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Published: Friday, 6/20/2003

Beryllium cleanup plan outlined

LUCKEY, Ohio - Federal government officials last night presented their $37.3 million proposed cleanup plan for beryllium pollution here caused during the Cold War.

Timothy Byrnes, project manager with the U.S. Army Corps of Engineers, said a final decision on the plan would be made by December.

The corps' preferred plan calls for a four-year effort that would cost $36.5 million for excavation, hauling, and disposal of contaminated soil and $830,000 for follow-up groundwater tests.

Twenty people attended last night's public comment meeting at the Troy Township Fire Hall.

The corps, which is in charge of the cleanup, is attempting its first beryllium cleanup in Ohio at Gilbert and Luckey roads, a 47-acre site used by Brush Beryllium Co.

The former beryllium site in Luckey, which is about 25 miles southeast of Toledo, is also polluted with uranium, thorium, and lead, Mr. Byrnes said.

After hearing several alternatives for the cleanup, Rick Brogan, of Luckey Road, was among a small number of residents who asked questions.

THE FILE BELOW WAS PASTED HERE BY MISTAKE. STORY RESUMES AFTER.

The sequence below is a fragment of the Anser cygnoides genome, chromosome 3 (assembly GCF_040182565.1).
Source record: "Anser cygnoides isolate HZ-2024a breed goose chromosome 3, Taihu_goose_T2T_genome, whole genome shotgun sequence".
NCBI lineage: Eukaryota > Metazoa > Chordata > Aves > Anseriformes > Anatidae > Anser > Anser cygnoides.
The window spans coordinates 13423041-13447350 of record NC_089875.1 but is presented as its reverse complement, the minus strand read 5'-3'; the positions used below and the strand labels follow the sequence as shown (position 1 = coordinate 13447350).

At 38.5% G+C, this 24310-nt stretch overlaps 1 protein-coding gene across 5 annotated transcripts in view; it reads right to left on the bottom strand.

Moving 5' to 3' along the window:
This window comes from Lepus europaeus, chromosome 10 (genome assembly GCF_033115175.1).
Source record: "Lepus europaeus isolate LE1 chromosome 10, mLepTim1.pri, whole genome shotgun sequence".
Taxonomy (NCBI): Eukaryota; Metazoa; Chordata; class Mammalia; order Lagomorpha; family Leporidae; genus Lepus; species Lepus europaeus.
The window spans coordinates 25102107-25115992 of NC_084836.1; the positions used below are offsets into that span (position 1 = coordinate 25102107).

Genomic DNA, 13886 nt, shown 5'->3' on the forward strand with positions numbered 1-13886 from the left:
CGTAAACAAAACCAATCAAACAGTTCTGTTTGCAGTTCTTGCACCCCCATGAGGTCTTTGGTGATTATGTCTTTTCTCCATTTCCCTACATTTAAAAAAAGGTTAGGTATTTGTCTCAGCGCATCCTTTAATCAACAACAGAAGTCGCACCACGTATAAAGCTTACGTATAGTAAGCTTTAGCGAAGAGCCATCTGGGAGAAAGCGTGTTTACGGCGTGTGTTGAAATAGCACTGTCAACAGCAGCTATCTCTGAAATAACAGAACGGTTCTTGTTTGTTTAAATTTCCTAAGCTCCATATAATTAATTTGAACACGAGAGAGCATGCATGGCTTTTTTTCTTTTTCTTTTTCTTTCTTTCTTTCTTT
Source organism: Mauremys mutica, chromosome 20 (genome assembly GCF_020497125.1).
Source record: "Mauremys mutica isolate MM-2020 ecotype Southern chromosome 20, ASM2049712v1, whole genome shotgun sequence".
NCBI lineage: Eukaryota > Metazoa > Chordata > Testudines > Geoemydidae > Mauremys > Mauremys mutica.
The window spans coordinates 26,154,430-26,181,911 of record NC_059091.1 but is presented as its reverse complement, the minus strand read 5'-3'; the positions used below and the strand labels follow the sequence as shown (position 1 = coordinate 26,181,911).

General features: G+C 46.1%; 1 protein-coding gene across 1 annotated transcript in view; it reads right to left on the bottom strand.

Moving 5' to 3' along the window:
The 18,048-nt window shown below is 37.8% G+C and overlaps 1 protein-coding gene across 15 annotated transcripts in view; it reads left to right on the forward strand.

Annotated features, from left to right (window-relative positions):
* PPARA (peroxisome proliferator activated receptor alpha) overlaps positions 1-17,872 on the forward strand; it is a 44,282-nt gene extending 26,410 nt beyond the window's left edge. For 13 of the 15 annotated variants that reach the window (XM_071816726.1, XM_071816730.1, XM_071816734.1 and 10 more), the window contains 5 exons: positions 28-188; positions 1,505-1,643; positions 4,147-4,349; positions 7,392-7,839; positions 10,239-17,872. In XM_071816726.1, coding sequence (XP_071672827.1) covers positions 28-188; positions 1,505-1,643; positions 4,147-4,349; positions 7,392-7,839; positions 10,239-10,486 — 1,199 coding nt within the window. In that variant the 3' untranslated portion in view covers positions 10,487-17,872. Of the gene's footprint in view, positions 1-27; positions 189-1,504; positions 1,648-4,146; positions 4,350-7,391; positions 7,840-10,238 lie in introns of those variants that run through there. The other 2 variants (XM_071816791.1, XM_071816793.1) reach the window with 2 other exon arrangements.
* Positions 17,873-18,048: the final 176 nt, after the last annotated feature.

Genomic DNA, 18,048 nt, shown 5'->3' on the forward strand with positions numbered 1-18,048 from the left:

“I would like to know what the flow direction of the groundwater is and what is the level of contamination west of the plant,” Mr. Brogan said. “Who is the third-party firm that will ensure you are doing this as you have put forth?”

Mr. Brogan also wanted to know how the removed soil would be transported.

Mr. Byrnes said questions would be answered in writing.

“This was a formal meeting for the record,” Mr. Byrnes said. “Thus, we are going to formally respond.”

The corps also will take written comments through July 9.

Brush Beryllium has had operations in Elmore since 1958. The Luckey site was used by the company from 1949 to 1958 as a beryllium production facility for the former Atomic Energy Commission. The government agency, in turn, shipped the material to plants that made nuclear weapons.

Beryllium is a metal considered by the U.S. Department of Energy to be among the most toxic and hazardous non-radioactive substances.

The work in Luckey is expected to begin in 2006, but Mr. Byrnes said it could take an additional two years before funding is secured.

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